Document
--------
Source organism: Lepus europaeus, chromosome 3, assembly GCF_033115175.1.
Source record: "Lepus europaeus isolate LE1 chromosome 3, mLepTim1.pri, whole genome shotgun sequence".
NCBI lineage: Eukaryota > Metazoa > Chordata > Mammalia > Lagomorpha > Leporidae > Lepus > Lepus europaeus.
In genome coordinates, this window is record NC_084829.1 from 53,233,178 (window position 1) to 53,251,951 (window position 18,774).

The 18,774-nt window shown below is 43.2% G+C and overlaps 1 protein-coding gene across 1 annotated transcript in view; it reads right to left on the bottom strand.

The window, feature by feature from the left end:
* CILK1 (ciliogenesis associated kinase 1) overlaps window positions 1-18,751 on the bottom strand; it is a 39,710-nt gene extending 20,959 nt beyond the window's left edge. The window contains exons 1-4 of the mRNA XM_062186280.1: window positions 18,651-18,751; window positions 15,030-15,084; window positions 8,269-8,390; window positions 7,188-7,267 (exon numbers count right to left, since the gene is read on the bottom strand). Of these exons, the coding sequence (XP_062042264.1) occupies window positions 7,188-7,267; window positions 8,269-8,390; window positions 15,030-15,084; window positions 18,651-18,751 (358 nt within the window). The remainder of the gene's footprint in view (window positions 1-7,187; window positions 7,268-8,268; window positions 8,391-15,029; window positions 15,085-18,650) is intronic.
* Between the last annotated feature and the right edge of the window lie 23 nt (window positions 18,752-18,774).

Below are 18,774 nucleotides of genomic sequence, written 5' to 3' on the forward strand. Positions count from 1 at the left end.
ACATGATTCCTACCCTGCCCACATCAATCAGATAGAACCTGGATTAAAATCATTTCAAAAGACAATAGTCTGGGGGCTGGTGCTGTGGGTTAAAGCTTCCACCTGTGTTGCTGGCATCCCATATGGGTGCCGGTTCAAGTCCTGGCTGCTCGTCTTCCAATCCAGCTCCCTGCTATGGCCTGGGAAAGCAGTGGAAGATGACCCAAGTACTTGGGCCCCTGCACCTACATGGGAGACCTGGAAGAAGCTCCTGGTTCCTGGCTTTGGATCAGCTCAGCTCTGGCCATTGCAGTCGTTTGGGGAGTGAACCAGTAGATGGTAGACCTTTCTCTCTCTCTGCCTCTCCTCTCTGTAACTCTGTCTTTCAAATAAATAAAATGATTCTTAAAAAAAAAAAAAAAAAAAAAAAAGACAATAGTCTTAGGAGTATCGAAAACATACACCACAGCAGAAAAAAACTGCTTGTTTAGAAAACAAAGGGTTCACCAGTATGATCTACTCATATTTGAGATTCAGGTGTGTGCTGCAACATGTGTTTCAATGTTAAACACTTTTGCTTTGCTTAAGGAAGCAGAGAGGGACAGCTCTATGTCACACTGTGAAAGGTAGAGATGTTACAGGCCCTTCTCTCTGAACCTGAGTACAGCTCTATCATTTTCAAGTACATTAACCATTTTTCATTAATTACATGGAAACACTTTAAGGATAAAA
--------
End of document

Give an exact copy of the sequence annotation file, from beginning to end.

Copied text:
Source organism: Lepus europaeus, chromosome 3, assembly GCF_033115175.1.
Source record: "Lepus europaeus isolate LE1 chromosome 3, mLepTim1.pri, whole genome shotgun sequence".
NCBI lineage: Eukaryota > Metazoa > Chordata > Mammalia > Lagomorpha > Leporidae > Lepus > Lepus europaeus.
In genome coordinates, this window is record NC_084829.1 from 53,233,178 (window position 1) to 53,251,951 (window position 18,774).

The 18,774-nt window shown below is 43.2% G+C and overlaps 1 protein-coding gene across 1 annotated transcript in view; it reads right to left on the bottom strand.

The window, feature by feature from the left end:
* CILK1 (ciliogenesis associated kinase 1) overlaps window positions 1-18,751 on the bottom strand; it is a 39,710-nt gene extending 20,959 nt beyond the window's left edge. The window contains exons 1-4 of the mRNA XM_062186280.1: window positions 18,651-18,751; window positions 15,030-15,084; window positions 8,269-8,390; window positions 7,188-7,267 (exon numbers count right to left, since the gene is read on the bottom strand). Of these exons, the coding sequence (XP_062042264.1) occupies window positions 7,188-7,267; window positions 8,269-8,390; window positions 15,030-15,084; window positions 18,651-18,751 (358 nt within the window). The remainder of the gene's footprint in view (window positions 1-7,187; window positions 7,268-8,268; window positions 8,391-15,029; window positions 15,085-18,650) is intronic.
* Between the last annotated feature and the right edge of the window lie 23 nt (window positions 18,752-18,774).

Below are 18,774 nucleotides of genomic sequence, written 5' to 3' on the forward strand. Positions count from 1 at the left end.
ACATGATTCCTACCCTGCCCACATCAATCAGATAGAACCTGGATTAAAATCATTTCAAAAGACAATAGTCTGGGGGCTGGTGCTGTGGGTTAAAGCTTCCACCTGTGTTGCTGGCATCCCATATGGGTGCCGGTTCAAGTCCTGGCTGCTCGTCTTCCAATCCAGCTCCCTGCTATGGCCTGGGAAAGCAGTGGAAGATGACCCAAGTACTTGGGCCCCTGCACCTACATGGGAGACCTGGAAGAAGCTCCTGGTTCCTGGCTTTGGATCAGCTCAGCTCTGGCCATTGCAGTCGTTTGGGGAGTGAACCAGTAGATGGTAGACCTTTCTCTCTCTCTGCCTCTCCTCTCTGTAACTCTGTCTTTCAAATAAATAAAATGATTCTTAAAAAAAAAAAAAAAAAAAAAAAAGACAATAGTCTTAGGAGTATCGAAAACATACACCACAGCAGAAAAAAACTGCTTGTTTAGAAAACAAAGGGTTCACCAGTATGATCTACTCATATTTGAGATTCAGGTGTGTGCTGCAACATGTGTTTCAATGTTAAACACTTTTGCTTTGCTTAAGGAAGCAGAGAGGGACAGCTCTATGTCACACTGTGAAAGGTAGAGATGTTACAGGCCCTTCTCTCTGAACCTGAGTACAGCTCTATCATTTTCAAGTACATTAACCATTTTTCATTAATTACATGGAAACACTTTAAGGATAAAA